The Secrets of Flight by Maggie Leffler
Published by William Morrow ISBN 9780062427922
Trade paperback, $15.99, 339 pages
In The Secrets of Flight by Maggie Leffler, Mary Browning is an 87 year-old widow who runs a writing group for senior citizens at her local library. One day, a fifteen year-old young lady named Elyse joins the group after seeing an ad in the newspaper. Elyse is unaware that it is a senior citizens group, but the members were more than happy to welcome the youngster to their group.
Mary and Elyse become friends, and Mary hires Elyse to type up her memoirs for her. Mary has many secrets from the group, from her real name (Miri Lichtenstein) to her former occupation. The group believes that Mary was a book editor in New York City, but in actuality Mary had belonged to the Women's Airforce Service Pilots during WWII, a group of civilian pilots who were trained by the military.
The book us told in two different voices- Mary's and Elyse's- and in two different time periods. I found Miri's story of her time training as a pilot, and her camaraderie with her female pilots to be the more interesting of the two stories.
One of the more interesting anecdotes (which according to the author's notes at the end of the book really happened) involved landing in bad weather. The ladies had to land their planes in a remote area. They found a restaurant in this small town, and of course these strange women, unaccompanied by any men, drew interest from the regulars.
A man came to their table and said that they were trying to guess who these ladies were. The women had been told not to tell anyone who they were, so when the man guessed that they were a baseball team, the ladies readily agreed. (Just like A League of Their Own!)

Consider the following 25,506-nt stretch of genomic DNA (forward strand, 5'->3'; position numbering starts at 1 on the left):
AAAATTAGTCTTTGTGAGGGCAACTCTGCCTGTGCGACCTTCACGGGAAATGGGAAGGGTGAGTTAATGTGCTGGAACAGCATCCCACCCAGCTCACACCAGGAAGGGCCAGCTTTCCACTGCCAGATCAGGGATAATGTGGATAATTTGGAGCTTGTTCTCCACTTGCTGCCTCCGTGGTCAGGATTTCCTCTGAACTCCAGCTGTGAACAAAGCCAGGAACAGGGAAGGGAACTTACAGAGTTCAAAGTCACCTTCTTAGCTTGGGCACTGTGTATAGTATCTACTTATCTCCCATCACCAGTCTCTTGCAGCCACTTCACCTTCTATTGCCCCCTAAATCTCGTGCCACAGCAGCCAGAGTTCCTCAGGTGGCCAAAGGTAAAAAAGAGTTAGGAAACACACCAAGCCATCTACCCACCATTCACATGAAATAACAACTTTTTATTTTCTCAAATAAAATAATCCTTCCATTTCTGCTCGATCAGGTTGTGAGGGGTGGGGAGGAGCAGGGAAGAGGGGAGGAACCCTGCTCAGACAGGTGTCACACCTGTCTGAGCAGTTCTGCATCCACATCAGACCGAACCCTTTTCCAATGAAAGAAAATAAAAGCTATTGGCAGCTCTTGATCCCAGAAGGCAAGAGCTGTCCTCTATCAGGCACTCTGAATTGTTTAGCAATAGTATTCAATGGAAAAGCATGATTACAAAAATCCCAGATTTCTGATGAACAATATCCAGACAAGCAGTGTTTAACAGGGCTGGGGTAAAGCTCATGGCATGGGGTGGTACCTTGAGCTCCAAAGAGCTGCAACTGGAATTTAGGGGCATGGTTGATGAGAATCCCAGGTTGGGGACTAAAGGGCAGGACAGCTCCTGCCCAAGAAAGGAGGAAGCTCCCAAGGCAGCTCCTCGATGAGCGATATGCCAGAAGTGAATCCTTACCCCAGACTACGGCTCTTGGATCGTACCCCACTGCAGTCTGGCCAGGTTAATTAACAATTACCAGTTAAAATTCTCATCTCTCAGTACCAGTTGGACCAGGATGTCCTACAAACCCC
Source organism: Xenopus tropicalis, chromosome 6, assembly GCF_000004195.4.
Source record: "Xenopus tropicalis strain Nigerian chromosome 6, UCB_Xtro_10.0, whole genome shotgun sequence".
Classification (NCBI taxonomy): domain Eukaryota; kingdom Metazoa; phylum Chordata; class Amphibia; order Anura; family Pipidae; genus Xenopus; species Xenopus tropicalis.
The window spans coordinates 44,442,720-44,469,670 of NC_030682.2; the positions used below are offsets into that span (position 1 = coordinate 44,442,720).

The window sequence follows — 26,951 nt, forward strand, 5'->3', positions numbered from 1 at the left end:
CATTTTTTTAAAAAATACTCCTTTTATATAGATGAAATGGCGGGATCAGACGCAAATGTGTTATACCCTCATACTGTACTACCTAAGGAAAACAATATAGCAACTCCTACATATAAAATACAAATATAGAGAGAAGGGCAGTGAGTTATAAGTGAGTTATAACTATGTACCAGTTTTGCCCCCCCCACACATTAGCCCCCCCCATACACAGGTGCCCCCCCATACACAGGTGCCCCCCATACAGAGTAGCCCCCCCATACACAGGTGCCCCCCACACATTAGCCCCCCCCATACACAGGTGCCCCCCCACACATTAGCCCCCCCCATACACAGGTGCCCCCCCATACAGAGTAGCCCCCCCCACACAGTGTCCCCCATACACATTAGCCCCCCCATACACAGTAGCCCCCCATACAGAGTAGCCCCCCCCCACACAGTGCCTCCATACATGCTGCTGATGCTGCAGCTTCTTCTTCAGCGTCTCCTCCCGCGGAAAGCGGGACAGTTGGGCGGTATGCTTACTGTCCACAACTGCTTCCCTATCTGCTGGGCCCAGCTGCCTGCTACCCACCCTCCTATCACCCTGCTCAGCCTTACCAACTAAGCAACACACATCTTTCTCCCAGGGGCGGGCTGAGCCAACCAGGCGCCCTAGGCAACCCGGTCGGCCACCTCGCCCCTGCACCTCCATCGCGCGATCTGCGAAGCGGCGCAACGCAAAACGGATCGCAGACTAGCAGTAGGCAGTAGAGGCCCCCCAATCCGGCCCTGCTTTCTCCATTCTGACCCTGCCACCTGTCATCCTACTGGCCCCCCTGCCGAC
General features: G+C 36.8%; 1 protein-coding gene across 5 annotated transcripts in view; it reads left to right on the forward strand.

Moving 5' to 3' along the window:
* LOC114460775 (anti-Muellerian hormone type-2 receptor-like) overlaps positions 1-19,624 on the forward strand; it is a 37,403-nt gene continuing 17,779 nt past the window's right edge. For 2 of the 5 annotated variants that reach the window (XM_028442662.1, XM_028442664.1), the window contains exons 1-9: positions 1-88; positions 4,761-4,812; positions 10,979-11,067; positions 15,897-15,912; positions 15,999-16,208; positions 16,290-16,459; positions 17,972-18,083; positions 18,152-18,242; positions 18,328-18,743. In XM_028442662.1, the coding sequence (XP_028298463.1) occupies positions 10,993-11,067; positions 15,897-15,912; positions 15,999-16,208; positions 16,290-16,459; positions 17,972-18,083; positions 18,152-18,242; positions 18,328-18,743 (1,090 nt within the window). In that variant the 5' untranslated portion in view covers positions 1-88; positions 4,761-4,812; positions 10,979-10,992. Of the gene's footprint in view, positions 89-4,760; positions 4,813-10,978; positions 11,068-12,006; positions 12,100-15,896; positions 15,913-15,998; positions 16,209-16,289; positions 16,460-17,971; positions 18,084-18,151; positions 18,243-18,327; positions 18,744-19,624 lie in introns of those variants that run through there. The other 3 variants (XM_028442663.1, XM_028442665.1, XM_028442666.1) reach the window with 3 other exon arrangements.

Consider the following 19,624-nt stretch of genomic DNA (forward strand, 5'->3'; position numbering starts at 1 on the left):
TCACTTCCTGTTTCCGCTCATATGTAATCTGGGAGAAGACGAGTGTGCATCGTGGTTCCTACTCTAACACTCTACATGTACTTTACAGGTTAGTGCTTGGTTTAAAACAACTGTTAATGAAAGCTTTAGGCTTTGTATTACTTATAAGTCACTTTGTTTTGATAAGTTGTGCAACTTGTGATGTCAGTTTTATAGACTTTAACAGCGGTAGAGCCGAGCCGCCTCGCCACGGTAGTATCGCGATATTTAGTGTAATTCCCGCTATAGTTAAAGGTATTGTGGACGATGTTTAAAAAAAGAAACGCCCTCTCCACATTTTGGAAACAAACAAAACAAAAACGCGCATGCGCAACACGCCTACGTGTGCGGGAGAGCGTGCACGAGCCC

One of the sadder tales involved a pilot who crashed her plane and perished. The women had to take up a collection to send her body back to the woman's parents. As they were not officially in the armed services, the government would not cover the cost. That made me so sad and angry.
Another aspect of the story that intrigued me concerned the idea of Jewish people hiding their identity. Miri's boyfriend wanted to study medicine, but he had a difficult time getting into medical school because at that time, there was a strict quota for Jewish men in medical school. I had never heard of that, and found it so shocking that in the United States in the 1940's this blatant discrimination existed.
He had to decide whether to hide his identity to achieve his goal, when his relatives had to hide their identity in Europe to avoid being sent to concentration camps. The strain that this decision caused himself and his family was enlightening. (And I have never seen so many people just cut themselves off from family members as in this book.)
Mary had many secrets that she kept from those around her, and when we slowly discover them, it becomes easier to see why Mary was so lonely.
The Secrets of Flight will appeal to fans of The Orphan Train. Both of the books feature an older woman whose earlier life held a fascination for the teenage girl they befriend. Both books tell of two women of different ages and experiences and how they changed each other.
There is a twist of fate at the end of the story that is hinted at at the beginning. I personally found it to be a little too coincidental, but it does bring the story full circle. I recommend The Secrets of Flight to anyone who enjoys a story about strong women, and who find the time period of WWII interesting. I loved learning about the women flyers.
Thanks to TLC Tours for putting me on Maggie Leffler's tour. The rest of the stops are here:
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